• Three furry bats hang from the wet ceiling of a cave.

    Forest Service caves closed

    July 21, 2014 | 2 minute readTranscript Greetings and welcome to the Southern Appalachian Creature Feature. As the fatal bat disease white nose syndrome continues to spread, leaving millions of dead bats in its wake, land managers continue working to check its spread. In an effort to prevent the human spread of the disease by clothes or equipment, most federal and state caves have been closed to the public, and the Regional Forester for the Southern Region of the U. Learn more...

    Trio of tri-colored bats. Photo by Gary Peeples, USFWS.

  • Dozens of brown bats with long ears attached to the roof of a cave in a cluster.

    North Carolina’s endangered bats

    September 10, 2013 | 2 minute readTranscript Greetings and welcome to the Southern Appalachian Creature Feature. 2013 marks the 40th anniversary of the Endangered Species Act, an anniversary we’re marking by taking a closer look at some of the endangered species of the Southern Appalachians. In the eastern United States, it’s hard to talk about bat conservation without mentioning white nose syndrome – the bat disease that’s decimating many species as it spreads from the New York area where it was first discovered. Learn more...

    Cluster of Virginia big-eared bats (Corynorhinus townsendii virginianus). Photo by Dave Riggs, CC BY-SA 2.0.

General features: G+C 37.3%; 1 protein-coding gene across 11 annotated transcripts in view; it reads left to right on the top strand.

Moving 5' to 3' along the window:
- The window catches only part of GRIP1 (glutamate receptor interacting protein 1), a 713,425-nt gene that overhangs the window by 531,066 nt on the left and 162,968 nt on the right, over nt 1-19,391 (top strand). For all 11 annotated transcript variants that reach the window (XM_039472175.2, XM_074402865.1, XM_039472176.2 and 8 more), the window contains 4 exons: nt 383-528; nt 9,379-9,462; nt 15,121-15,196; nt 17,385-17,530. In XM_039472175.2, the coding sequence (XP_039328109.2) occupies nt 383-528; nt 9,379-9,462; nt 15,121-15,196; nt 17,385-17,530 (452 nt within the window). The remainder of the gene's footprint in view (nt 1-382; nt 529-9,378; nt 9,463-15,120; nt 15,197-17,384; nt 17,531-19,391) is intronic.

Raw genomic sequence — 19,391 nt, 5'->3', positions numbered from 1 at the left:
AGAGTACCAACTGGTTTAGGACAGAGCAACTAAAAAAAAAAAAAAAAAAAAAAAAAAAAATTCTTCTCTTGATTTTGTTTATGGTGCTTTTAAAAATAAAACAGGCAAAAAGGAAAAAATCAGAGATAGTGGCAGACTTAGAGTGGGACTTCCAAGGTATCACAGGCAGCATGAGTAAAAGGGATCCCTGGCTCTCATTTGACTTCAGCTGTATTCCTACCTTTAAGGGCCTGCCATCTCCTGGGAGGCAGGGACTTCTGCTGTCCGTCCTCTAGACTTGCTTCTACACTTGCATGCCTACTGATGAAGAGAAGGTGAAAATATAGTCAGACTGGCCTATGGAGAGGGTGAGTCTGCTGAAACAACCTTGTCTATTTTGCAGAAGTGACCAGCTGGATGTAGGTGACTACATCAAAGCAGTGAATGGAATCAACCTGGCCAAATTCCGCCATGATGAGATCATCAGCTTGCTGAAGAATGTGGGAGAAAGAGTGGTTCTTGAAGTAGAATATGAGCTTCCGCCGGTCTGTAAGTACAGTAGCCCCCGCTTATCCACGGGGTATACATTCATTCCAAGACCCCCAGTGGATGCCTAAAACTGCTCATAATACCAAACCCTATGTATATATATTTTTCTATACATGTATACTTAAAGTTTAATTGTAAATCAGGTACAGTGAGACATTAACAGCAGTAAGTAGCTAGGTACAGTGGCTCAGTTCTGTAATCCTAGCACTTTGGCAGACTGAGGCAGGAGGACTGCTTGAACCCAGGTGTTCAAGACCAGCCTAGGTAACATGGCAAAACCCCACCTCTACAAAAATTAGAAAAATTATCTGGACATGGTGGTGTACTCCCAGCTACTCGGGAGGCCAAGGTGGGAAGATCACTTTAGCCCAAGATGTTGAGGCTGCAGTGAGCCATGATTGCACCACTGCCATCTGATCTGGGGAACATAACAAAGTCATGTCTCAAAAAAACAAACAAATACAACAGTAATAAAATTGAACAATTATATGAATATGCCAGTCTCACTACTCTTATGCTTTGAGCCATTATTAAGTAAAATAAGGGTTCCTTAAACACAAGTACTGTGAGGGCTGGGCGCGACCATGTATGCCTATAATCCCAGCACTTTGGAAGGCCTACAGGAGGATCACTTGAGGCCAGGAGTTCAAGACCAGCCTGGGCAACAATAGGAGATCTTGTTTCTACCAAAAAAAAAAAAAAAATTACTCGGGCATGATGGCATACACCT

• A small furry bat in a crevice of a cave with patches of white fungus on its face and shoulder.

    North Carolina bat decline

    January 30, 2013 | 2 minute readTranscript Greetings and welcome to the Southern Appalachian Creature Feature. The biologists eyed the bat box on the banks of the Tuckasegee River. Counter in hand, they tallied how many bats were using the box. This is the fourth year they’ve done these counts at a string of bat roosting boxes along the river. And this spring they witnessed a precipitous decline in the number of bats using the sites from past years. Learn more...

    A northern-long-eared bat with suspected White Nose Syndrome. Photo by Steve Taylor, University of Illinois.

  • A furry, brown bat resting in the crevace of a cave.

    Monitoring bats along the Tuckasegee River

    May 1, 2012 | 2 minute readTranscript Greetings and welcome to the Southern Appalachian Creature Feature. A pair of biologists sat patiently beside the Tuckasegee River, staring at a set of wooden boxes mounted on a wooden pole on the rivers’ bank, waiting for the sun to go down. With enough darkness, bats started dropping out of the boxes to begin their nightly feeding on insects near the river. It has been more than two years since the Dillsboro Dam, on the Tuckasegee River, was removed, and everything indicates the removal has been positive for the river as native fish and other aquatic animals are expanding into habitat previously cut off to them, and using areas previously unusable. Learn more...

    Hibernating Indiana bat (Myotis sodalis). Photo by Ann Froschauer, USFWS.


  • A brown bat flies through the air with wings fully extended.

    Backyard Habitat: Bats

    Bats play an important role in maintaining healthy ecosystems. You can make a difference by providing homes for bats in your backyard. They will even help reduce insect pests that bother you and your garden plants! Learn more...

    Adult Rafinesques big-eared bat soars through the night. USDA photo by the Forest Service.

Contact Us:

Looking for a media contact? Reach out to a regional spokesperson.

Share this page

Tweet this page on Twitter or follow @USFWSsoutheast

Share this page on Facebook or follow USFWSsoutheast.


Share this page on LinkedIn